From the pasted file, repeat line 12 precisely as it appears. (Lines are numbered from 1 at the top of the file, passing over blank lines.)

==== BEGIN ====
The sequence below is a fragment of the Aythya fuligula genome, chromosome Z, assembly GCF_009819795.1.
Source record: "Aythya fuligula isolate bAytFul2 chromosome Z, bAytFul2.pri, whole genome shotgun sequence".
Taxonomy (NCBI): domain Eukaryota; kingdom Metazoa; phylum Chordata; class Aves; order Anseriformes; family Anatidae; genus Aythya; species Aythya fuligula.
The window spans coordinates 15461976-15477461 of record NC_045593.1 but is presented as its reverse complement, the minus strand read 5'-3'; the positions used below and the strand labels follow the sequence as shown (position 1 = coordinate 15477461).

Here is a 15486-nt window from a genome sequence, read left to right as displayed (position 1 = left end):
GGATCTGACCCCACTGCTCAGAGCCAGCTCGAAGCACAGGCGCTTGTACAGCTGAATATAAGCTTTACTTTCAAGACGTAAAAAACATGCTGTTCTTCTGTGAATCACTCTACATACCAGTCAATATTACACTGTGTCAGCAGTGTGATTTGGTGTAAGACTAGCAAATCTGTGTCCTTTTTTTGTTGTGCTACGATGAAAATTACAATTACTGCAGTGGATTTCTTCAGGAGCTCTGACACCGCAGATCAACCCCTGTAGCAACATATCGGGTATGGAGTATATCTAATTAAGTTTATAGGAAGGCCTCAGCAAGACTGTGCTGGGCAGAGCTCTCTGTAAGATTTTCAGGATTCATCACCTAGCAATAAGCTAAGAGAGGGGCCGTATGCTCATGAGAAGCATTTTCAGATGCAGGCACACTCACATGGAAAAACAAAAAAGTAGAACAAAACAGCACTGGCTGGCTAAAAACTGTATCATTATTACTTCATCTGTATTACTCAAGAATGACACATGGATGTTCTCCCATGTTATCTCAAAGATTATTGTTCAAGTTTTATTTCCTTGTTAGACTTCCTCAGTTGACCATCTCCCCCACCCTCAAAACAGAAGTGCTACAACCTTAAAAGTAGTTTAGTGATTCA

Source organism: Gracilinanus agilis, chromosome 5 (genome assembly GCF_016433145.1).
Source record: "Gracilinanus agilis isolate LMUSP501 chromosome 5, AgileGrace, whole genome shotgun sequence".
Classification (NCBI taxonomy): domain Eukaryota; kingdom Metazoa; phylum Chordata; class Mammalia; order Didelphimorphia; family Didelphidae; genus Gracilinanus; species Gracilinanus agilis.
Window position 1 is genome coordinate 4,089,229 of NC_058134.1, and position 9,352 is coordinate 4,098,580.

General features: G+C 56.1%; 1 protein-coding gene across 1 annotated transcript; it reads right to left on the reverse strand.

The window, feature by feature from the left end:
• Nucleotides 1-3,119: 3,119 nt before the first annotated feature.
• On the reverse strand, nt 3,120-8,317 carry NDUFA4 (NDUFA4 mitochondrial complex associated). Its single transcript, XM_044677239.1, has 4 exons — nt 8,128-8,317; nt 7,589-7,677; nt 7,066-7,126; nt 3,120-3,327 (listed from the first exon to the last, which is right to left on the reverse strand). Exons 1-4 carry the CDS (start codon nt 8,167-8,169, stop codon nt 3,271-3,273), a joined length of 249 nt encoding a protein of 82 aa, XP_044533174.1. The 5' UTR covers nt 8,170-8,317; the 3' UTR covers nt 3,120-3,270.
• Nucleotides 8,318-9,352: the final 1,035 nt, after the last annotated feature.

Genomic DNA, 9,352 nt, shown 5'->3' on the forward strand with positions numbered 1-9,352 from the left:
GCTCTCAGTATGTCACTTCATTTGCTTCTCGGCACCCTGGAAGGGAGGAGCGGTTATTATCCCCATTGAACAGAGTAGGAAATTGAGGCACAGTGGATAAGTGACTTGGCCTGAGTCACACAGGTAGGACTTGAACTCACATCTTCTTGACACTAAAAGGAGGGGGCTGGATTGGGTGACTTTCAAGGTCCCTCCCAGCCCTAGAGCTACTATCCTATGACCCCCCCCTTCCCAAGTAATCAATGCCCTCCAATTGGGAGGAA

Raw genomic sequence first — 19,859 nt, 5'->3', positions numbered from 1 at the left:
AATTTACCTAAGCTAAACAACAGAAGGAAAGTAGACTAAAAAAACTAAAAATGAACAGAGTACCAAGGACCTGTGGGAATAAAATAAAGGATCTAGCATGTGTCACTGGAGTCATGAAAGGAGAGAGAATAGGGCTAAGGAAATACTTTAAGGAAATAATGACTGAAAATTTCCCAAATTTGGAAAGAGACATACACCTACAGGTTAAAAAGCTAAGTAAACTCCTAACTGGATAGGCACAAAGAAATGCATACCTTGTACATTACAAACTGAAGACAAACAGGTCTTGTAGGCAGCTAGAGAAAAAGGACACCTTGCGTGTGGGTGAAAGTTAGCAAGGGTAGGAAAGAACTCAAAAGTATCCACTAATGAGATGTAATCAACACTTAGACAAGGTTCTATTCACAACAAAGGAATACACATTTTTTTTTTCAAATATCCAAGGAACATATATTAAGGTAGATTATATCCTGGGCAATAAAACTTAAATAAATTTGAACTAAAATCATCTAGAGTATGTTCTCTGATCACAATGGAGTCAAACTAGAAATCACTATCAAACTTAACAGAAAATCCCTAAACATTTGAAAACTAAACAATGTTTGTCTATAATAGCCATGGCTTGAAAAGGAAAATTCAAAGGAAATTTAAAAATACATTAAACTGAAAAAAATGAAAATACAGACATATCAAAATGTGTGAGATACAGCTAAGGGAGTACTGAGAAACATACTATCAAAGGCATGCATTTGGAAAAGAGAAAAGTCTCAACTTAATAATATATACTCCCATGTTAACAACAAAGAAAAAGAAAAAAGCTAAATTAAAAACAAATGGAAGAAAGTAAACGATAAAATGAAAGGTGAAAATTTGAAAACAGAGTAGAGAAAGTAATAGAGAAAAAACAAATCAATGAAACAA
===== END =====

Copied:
The window, feature by feature from the left end: